The Joplin School District has suspended a middle school Bible study that had come under fire from a national organization — but only because it was out of compliance with school board policy, not because it was deemed unconstitutional by district officials.
The American Humanist Association in mid-December had issued a letter to the school district about a Bible study program that it alleged involved both teachers and outside clergy members leading students in prayer and scripture readings at North Middle School. The letter said the program took place in the school auditorium during breakfast on certain days; its leaders invited students into the auditorium and offered free doughnuts to those who participated, the association said.
Interim Superintendent Norm Ridder said Friday that a district review found the North program was a student-initiated activity that complied with other requirements set out in board policy: Participation was voluntary, it was not led or promoted by a district employee, it didn't interfere with educational activities and it didn't use public funds.
But the one area of the policy in which it didn't comply: Student-initiated groups are restricted to the secondary level. The policy, which was revised in March, further defines "secondary" to mean students in grades nine through 12, in accordance with state statute.
"Our staff was unaware of the policy update and its implication for this activity," the district said in a statement Friday afternoon. "As a result, we have suspended the Bible study as it is currently organized."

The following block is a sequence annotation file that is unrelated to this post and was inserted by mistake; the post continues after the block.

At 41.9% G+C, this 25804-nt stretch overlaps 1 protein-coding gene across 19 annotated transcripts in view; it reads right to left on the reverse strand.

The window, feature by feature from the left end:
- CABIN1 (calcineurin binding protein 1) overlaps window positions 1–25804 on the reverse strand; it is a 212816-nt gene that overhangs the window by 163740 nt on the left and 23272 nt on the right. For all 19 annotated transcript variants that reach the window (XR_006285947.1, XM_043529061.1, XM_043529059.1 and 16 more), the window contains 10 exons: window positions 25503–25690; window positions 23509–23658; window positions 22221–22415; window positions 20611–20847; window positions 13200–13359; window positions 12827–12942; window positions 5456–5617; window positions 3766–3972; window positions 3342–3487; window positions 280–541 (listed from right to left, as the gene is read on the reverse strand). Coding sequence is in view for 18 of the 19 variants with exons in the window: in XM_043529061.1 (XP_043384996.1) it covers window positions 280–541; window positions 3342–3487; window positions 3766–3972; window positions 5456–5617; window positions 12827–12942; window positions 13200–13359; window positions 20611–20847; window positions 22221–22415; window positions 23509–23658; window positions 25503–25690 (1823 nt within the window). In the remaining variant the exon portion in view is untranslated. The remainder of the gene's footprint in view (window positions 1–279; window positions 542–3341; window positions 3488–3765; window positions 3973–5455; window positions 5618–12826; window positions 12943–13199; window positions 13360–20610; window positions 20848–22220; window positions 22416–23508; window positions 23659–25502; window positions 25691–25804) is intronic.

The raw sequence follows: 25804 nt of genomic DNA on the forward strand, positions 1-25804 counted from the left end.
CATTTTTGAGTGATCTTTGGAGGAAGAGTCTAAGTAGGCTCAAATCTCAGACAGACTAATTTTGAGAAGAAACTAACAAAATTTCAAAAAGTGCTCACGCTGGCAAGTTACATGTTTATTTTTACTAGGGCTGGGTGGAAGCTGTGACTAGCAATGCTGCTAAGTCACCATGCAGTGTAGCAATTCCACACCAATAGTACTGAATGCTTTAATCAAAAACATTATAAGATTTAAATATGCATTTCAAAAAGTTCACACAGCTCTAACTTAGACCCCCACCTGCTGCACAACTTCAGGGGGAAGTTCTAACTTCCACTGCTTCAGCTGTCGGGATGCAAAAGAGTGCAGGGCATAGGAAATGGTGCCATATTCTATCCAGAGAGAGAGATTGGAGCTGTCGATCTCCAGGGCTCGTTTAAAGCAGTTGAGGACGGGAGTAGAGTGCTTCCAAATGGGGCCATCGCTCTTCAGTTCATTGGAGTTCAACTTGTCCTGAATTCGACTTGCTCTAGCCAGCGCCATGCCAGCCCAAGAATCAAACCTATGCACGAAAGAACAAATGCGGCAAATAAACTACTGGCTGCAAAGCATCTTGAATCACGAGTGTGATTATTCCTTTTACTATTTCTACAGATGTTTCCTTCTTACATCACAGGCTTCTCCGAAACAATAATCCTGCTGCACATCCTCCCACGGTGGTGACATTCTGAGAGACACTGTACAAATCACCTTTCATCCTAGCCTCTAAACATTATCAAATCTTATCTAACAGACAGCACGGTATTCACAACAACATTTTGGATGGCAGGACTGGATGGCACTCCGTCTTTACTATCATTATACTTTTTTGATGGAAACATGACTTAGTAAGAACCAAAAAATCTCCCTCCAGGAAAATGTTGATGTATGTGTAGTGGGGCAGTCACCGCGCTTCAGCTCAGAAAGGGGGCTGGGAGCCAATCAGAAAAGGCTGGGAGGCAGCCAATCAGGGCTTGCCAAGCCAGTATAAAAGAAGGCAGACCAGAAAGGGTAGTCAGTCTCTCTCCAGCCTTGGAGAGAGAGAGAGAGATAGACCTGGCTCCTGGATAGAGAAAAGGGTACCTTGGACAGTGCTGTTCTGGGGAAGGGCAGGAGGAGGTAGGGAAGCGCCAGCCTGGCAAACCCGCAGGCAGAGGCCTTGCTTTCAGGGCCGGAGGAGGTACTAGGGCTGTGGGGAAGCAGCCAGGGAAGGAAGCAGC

The Humanist Association declined to comment Friday because it had not yet received a response directly from the middle school, a spokeswoman told the Globe.
Ridder said the suspension extends to similar Bible studies that were offered at the other middle schools. Other middle school programs that remain in place are those that are sponsored by the schools and district employees, such as athletic teams, clubs and tutoring programs.
Community groups that want to sponsor activities, including religious activities, are still welcome to do so by paying rental fees in accordance with the district's policy on buildings and other properties, Ridder said.
"It happens in a few elementaries" in Joplin, he said. "There's nothing illegal about that as long as they're paying the fee."
The association previously said it was notified of the Bible study by a parent who has both a son and daughter at North. Ridder said he hopes parents will bring future concerns to the attention of their building principals or administration in order to work through them.
"I don't know why the parents didn't go right to the site, and we could have taken care of it," he said. "I want to encourage communication. ... We will follow policy, and we want to serve the parent and child."
The American Humanist Association in 2015 filed suit against the Joplin School District for sending students to Victory Ministry and Sports Complex, formerly The Bridge, for a field trip. That case remains pending in the U.S. District Court for the Western District of Missouri.